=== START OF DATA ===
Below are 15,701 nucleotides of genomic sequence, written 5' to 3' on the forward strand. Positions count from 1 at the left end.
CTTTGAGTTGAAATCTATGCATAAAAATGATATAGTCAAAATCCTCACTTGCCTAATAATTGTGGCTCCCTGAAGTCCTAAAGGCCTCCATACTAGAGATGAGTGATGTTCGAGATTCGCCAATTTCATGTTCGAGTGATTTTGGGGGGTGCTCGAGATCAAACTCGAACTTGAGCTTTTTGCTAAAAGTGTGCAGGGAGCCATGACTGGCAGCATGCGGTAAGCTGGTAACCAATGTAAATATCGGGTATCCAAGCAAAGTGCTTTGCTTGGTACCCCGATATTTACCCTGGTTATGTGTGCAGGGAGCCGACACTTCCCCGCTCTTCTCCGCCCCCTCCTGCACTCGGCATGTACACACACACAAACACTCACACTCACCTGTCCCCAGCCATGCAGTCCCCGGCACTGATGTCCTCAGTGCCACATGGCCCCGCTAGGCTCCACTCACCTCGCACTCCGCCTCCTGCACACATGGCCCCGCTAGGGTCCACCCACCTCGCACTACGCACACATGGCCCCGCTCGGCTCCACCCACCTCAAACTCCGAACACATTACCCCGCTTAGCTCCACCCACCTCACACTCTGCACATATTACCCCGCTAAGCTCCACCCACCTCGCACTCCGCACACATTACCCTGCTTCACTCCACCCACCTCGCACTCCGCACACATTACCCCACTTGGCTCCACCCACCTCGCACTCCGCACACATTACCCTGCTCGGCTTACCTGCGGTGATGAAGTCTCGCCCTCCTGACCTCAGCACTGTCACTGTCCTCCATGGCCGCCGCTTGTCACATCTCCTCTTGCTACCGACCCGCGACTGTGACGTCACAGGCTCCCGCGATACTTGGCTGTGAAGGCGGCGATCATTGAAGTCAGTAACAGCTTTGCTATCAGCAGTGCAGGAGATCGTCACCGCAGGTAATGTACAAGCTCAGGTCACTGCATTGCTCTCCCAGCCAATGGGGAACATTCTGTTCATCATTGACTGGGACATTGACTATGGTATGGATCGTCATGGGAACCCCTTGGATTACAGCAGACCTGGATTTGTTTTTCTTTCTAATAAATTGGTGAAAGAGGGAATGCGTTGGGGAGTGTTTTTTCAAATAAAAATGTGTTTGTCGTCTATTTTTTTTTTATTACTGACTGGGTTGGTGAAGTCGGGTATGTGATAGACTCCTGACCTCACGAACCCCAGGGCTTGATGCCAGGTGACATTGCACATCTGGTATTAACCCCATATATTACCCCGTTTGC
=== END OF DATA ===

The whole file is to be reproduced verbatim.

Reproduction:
Below are 15,701 nucleotides of genomic sequence, written 5' to 3' on the forward strand. Positions count from 1 at the left end.
CTTTGAGTTGAAATCTATGCATAAAAATGATATAGTCAAAATCCTCACTTGCCTAATAATTGTGGCTCCCTGAAGTCCTAAAGGCCTCCATACTAGAGATGAGTGATGTTCGAGATTCGCCAATTTCATGTTCGAGTGATTTTGGGGGGTGCTCGAGATCAAACTCGAACTTGAGCTTTTTGCTAAAAGTGTGCAGGGAGCCATGACTGGCAGCATGCGGTAAGCTGGTAACCAATGTAAATATCGGGTATCCAAGCAAAGTGCTTTGCTTGGTACCCCGATATTTACCCTGGTTATGTGTGCAGGGAGCCGACACTTCCCCGCTCTTCTCCGCCCCCTCCTGCACTCGGCATGTACACACACACAAACACTCACACTCACCTGTCCCCAGCCATGCAGTCCCCGGCACTGATGTCCTCAGTGCCACATGGCCCCGCTAGGCTCCACTCACCTCGCACTCCGCCTCCTGCACACATGGCCCCGCTAGGGTCCACCCACCTCGCACTACGCACACATGGCCCCGCTCGGCTCCACCCACCTCAAACTCCGAACACATTACCCCGCTTAGCTCCACCCACCTCACACTCTGCACATATTACCCCGCTAAGCTCCACCCACCTCGCACTCCGCACACATTACCCTGCTTCACTCCACCCACCTCGCACTCCGCACACATTACCCCACTTGGCTCCACCCACCTCGCACTCCGCACACATTACCCTGCTCGGCTTACCTGCGGTGATGAAGTCTCGCCCTCCTGACCTCAGCACTGTCACTGTCCTCCATGGCCGCCGCTTGTCACATCTCCTCTTGCTACCGACCCGCGACTGTGACGTCACAGGCTCCCGCGATACTTGGCTGTGAAGGCGGCGATCATTGAAGTCAGTAACAGCTTTGCTATCAGCAGTGCAGGAGATCGTCACCGCAGGTAATGTACAAGCTCAGGTCACTGCATTGCTCTCCCAGCCAATGGGGAACATTCTGTTCATCATTGACTGGGACATTGACTATGGTATGGATCGTCATGGGAACCCCTTGGATTACAGCAGACCTGGATTTGTTTTTCTTTCTAATAAATTGGTGAAAGAGGGAATGCGTTGGGGAGTGTTTTTTCAAATAAAAATGTGTTTGTCGTCTATTTTTTTTTTATTACTGACTGGGTTGGTGAAGTCGGGTATGTGATAGACTCCTGACCTCACGAACCCCAGGGCTTGATGCCAGGTGACATTGCACATCTGGTATTAACCCCATATATTACCCCGTTTGC